Skip to main content

keeping the monster at bay

Living part time as Joanna is saving me. It’s keeping the transition monster at bay.

I call it a monster because it sneaks up on you when you least expect it and beckons you to mull over transition as a more desireable option to dealing with dysphoria. I know enough about this topic now not to be convinced and do not trust that inner voice. As strong as the feelings can be sometimes all I need do is feed them with some Joanna time.

I see my gender dysphoria like a little loose wire in my brain. Every once in a while it disconnects itself and has you thinking something that may not be in your best interest.

I was doing a count the other day of approximately how many people know me and accept me as a woman and it numbered over 50. These include merchants and acquaintances that I see on a semi-regular basis. Without this safety valve of mine I might be well on my way towards transition as the pressure would be too much to bear.

Janet filled that need all too well yesterday as we sat for our morning coffee after the 8:00 AM service. Afterwards I went to have breakfast with N and proceeded to have a wonderful day with her.

If someone had asked me 10 years ago if I could imagine my life like this I would have said they were insane but then here I am and it works just fine.




Comments

  1. While I understand how you feel, it seems to me, we who understand the strength of need that exists should be at the vanguard of a society that accepts that while GCS, like any surgery, should never be taken lightly, if and when it becomes the necessary and correct way to move forward, it should not be thought of as extraordinary, or hideous in any way.

    ReplyDelete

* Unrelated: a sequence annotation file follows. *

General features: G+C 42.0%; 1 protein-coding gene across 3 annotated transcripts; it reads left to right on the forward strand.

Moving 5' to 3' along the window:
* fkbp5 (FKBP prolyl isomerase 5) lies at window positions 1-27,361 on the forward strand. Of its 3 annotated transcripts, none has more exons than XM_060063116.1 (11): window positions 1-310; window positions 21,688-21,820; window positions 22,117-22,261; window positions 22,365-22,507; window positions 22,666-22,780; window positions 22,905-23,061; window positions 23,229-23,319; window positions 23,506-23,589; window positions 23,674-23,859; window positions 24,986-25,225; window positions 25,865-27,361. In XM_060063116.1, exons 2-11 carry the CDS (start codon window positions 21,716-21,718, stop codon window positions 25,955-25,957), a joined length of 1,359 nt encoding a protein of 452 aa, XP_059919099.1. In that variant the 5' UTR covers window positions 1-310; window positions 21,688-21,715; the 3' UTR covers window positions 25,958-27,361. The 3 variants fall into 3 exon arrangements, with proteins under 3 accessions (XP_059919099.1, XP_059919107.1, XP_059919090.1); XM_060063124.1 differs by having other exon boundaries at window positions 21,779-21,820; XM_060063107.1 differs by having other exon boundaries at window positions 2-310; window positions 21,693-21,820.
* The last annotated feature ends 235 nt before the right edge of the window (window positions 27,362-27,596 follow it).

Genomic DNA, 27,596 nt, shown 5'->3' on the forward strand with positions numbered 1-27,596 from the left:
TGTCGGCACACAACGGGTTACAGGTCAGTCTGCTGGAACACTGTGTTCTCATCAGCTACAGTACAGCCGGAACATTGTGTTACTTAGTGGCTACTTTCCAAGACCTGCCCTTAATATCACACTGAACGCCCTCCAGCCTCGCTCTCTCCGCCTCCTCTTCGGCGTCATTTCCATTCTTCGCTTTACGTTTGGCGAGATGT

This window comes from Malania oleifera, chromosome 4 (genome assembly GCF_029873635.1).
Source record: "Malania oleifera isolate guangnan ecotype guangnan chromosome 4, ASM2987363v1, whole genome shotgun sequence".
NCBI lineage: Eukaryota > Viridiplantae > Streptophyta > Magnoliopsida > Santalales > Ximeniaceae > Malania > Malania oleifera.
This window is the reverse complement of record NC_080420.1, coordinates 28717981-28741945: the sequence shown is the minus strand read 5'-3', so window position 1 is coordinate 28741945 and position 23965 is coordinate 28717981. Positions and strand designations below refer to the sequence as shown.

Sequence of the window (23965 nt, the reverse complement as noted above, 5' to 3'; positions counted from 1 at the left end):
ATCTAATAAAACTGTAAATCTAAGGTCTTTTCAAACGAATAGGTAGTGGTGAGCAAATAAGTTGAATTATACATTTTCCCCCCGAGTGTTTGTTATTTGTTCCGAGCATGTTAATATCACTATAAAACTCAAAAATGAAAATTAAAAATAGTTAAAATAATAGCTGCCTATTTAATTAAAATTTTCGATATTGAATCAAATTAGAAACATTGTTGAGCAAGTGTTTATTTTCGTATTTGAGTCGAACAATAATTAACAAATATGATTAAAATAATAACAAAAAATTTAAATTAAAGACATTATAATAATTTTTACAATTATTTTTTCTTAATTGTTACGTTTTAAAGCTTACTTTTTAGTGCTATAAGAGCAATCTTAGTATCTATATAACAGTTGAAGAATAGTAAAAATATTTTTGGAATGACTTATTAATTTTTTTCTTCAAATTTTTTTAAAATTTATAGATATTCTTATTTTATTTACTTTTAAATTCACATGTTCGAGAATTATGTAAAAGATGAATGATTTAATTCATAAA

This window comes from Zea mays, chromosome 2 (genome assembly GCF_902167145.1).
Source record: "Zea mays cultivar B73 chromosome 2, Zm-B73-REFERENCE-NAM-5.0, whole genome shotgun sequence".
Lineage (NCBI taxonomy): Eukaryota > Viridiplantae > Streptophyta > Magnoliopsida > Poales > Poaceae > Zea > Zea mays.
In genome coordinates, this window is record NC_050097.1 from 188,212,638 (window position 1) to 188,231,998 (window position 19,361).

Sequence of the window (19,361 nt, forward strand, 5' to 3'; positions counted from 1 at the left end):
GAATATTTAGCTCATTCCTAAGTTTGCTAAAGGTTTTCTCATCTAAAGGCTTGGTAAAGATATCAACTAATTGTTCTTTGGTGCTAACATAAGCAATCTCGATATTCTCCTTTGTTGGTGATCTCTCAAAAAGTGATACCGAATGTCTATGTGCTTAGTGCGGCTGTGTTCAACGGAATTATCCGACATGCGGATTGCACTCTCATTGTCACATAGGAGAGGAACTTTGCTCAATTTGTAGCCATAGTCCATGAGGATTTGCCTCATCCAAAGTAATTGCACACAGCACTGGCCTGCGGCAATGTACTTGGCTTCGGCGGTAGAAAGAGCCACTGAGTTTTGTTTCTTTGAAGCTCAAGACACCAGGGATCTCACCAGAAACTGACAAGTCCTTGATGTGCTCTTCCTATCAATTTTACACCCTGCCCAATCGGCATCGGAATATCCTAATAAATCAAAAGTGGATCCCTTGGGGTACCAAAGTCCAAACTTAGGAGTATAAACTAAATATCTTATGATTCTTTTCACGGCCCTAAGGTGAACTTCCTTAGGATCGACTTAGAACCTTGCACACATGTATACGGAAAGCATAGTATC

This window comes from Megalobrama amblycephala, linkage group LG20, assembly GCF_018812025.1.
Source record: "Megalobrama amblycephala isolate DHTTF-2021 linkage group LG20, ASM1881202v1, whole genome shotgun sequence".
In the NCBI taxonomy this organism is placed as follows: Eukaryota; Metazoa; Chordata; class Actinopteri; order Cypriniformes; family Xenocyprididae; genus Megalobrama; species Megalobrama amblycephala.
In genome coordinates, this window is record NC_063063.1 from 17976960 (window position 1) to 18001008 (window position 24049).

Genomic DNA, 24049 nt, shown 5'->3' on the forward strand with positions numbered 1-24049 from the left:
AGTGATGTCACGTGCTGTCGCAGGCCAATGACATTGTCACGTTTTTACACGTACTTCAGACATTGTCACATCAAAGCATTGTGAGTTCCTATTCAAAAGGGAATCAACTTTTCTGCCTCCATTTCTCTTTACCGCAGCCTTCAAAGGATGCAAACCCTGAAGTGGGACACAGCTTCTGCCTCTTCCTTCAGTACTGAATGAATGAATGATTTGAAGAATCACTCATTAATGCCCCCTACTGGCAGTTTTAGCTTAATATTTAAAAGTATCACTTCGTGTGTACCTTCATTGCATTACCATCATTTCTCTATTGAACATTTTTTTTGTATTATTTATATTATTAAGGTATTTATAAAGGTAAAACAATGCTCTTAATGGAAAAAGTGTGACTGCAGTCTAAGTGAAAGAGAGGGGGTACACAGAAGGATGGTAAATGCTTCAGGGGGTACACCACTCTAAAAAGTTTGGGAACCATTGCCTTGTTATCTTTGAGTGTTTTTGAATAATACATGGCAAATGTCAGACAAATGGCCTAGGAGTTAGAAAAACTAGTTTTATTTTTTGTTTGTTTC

2. Halle I do not see GCS as hideous in any way. I make only use the term monster in reference to the appetite of our dysphoria. Many have gone on to successful GCS and are happy but I am not among those who would benefit from it. In fact I think that it is more difficult for us to decide what to do than to be accepted by others.

    ReplyDelete
  3. I suppose these days I am noticing what our subconscious choice of language seems to convey.
    Can't agree more that the drive to reject the male can be quite irresistible at times.

    ReplyDelete
  4. Halle it can indeed I agree. I am fairly certain that my sometimes attraction to the idea is more of a mirage than anything else and that I can feed the female me without rejecting the male. Its the only weapon I have in my arsenal!

    ReplyDelete
  5. In the end, isn't the real goal of transformation embracing yourself, not choosing which box it fits in? Is having a "female me" and a "male me" really a powerful model, or is it just an artifact of the binary thinking of this culture that sees sex divisions as real and powerful, stronger than our own continuous common humanity?

    ReplyDelete
  6. I think that you are absolutely right Callan. Choosing to fit into the binary that does not define you properly is the problem. There is no "male you" or "female you" but there is only the authentic you that is a combination of male and female. Make your own box.

    ReplyDelete
  7. oh how i can relate my friend. i have a sneaky feeling that some of us are boarder line ts but not so much as to transition. every so often that "loose wire" you described attacks with a vengeance especially if it gets suppressed to long. and every time it happens it "pushes the envelope" a bit more. this is why i have come out to most friends family and neighbors. as for me it is easier than living in secrete and sort of helps keeps things somewhat in check.